I can only recommend you work your way through a variety of local and Japanese dealers as follows, in order to assess age, condition and whether it’s handmade or not. Watch the stock coming and going on the Japanese online shops to get a feel for prices and value-for-money.
    The following dealers are known to me here in Australia:
    Edo Arts, Terrey Hills Sydney; Japanache, Mittagong; http://www.kimoyes.com, Canberra, Wafu Works, Tasmania; Sanshi, Perth; Ziguzagu Kazari, http://www.ziguzagu.net, Melbourne. Prices are high and stock limited at any one time because of the cost of doing business in Australia and the relatively low turnover. Almost all have internet sites, often with online selling.
    I have had good dealings with the following Japanese dealers who source bolts from auctions, living artists and textile factories. All have internet sites with online purchasing; they also run eBay auctions. The higher the price the better the quality. While some bolts appear cheap, postage will be expensive.
    The range is obviously greater here than in Australian outlets. They can afford to keep prices low because they deal with overseas buyers, agreeing not to undercut the local Japanese market.
    Ichiroya in Osaka – http://www.ichiroya.com; Yamatoku with a smaller range, http://www.yamatoku.jp; Ryujapan – http://www.net-shinei.co.jp
    Ichiroya deals in older cloth and always has a large amount of stock at any one time; Ryujapan has huge turnover of modern textiles and is probably the largest seller on eBay; Yamatoku (Japan) and Yokodana (USA) have smaller ranges.
    Daily internet checks on Ebay searching “yukata” are a good start.
    After a lot of research and online hunting, you may end up identifying someone in Japan who is making them by hand, probably for the exclusive high-end Tokyo market. Sometimes the work of highly traditional artisans is reviewed and advertised in the glossy magazine “Kateigaho”, available quarterly at Kinokinuya Bookshops.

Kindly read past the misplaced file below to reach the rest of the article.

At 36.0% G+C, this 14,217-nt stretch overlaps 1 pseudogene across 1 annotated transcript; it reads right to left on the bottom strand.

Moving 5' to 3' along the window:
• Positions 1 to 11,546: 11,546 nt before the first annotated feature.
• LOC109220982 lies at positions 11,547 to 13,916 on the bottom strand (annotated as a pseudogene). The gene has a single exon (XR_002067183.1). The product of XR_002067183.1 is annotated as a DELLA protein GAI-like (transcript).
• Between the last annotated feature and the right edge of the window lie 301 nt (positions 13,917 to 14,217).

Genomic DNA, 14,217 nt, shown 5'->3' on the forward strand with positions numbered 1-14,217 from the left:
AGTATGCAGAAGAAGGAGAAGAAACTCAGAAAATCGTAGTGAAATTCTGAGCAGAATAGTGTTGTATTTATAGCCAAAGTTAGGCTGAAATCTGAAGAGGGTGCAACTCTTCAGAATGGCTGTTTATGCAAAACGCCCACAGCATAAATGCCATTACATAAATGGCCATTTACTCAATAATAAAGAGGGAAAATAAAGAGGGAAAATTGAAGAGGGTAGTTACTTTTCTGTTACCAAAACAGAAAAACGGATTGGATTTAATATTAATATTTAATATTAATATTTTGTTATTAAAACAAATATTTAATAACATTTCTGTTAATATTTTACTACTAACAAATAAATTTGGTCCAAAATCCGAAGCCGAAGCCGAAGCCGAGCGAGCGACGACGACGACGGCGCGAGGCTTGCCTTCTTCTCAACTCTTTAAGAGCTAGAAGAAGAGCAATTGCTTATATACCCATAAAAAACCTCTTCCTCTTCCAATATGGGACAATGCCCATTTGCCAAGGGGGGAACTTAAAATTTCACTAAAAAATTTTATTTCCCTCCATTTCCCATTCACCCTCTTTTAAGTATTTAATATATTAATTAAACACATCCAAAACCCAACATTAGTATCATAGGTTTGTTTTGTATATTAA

Keep in mind that the market is not good at the moment – dealers are particularly worried about the lack of sellers and high postage/transportation costs. Japan is of course in Depression at the moment so the market is much more volatile than 12 months ago.
    I hope this helps and good luck!
    -Rod

  3. margaret murray says:

    Can you possibly suggest an on line course for the study of Japanese textiles.
    Thank you

  4. joy long says:

    would you know where i could learn shibori, i live in sydney but would go to japan if i had to as i’m seriously interested in it.
    i’m a member of atasda and will do one workshop there. i can’t get into toshiko wada’s workshops this year as they are booked out.
    many thanks
    joy

  5. re. source for traditional Japanese shibori.
    Rod,
    A friend advised me of your interest in Japanese textiles and possible sources.
    You’re right on target regarding your suggestions on availability – great info. – it can be challenging.
    I’d be happy to assist anyone interested in shibori. I’m a traditional Japanese shibori artist in the USA (aizome, kusakizome focused) and can provide shibori ranging from art pieces, textiles (including kimono bolts) to yukata, kimono (houmongi, furisode, etc.). My website only includes basic info.
    Please email for details and current creations.
    Domo arigato!